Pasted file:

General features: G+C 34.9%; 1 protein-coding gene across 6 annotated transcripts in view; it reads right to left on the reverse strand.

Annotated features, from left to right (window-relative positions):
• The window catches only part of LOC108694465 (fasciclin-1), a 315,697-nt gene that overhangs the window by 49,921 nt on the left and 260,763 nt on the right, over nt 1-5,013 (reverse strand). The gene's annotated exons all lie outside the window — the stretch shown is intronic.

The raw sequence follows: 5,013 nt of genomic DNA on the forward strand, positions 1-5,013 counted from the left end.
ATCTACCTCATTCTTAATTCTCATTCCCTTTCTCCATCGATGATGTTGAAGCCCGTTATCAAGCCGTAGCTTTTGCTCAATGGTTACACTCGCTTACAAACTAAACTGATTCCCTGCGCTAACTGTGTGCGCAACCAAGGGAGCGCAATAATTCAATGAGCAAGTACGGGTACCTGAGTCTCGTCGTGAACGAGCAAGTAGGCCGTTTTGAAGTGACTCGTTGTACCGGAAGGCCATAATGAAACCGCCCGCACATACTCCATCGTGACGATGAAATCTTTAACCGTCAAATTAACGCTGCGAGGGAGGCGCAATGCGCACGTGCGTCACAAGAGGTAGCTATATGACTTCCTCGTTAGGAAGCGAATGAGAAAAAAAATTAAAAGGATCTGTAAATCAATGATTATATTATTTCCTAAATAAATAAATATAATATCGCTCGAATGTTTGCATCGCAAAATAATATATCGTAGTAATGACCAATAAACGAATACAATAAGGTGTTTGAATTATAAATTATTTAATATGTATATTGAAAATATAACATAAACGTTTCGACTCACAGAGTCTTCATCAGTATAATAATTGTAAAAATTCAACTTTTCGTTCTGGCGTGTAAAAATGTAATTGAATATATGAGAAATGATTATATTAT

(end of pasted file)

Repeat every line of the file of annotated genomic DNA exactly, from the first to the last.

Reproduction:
General features: G+C 34.9%; 1 protein-coding gene across 6 annotated transcripts in view; it reads right to left on the reverse strand.

Annotated features, from left to right (window-relative positions):
• The window catches only part of LOC108694465 (fasciclin-1), a 315,697-nt gene that overhangs the window by 49,921 nt on the left and 260,763 nt on the right, over nt 1-5,013 (reverse strand). The gene's annotated exons all lie outside the window — the stretch shown is intronic.

The raw sequence follows: 5,013 nt of genomic DNA on the forward strand, positions 1-5,013 counted from the left end.
ATCTACCTCATTCTTAATTCTCATTCCCTTTCTCCATCGATGATGTTGAAGCCCGTTATCAAGCCGTAGCTTTTGCTCAATGGTTACACTCGCTTACAAACTAAACTGATTCCCTGCGCTAACTGTGTGCGCAACCAAGGGAGCGCAATAATTCAATGAGCAAGTACGGGTACCTGAGTCTCGTCGTGAACGAGCAAGTAGGCCGTTTTGAAGTGACTCGTTGTACCGGAAGGCCATAATGAAACCGCCCGCACATACTCCATCGTGACGATGAAATCTTTAACCGTCAAATTAACGCTGCGAGGGAGGCGCAATGCGCACGTGCGTCACAAGAGGTAGCTATATGACTTCCTCGTTAGGAAGCGAATGAGAAAAAAAATTAAAAGGATCTGTAAATCAATGATTATATTATTTCCTAAATAAATAAATATAATATCGCTCGAATGTTTGCATCGCAAAATAATATATCGTAGTAATGACCAATAAACGAATACAATAAGGTGTTTGAATTATAAATTATTTAATATGTATATTGAAAATATAACATAAACGTTTCGACTCACAGAGTCTTCATCAGTATAATAATTGTAAAAATTCAACTTTTCGTTCTGGCGTGTAAAAATGTAATTGAATATATGAGAAATGATTATATTAT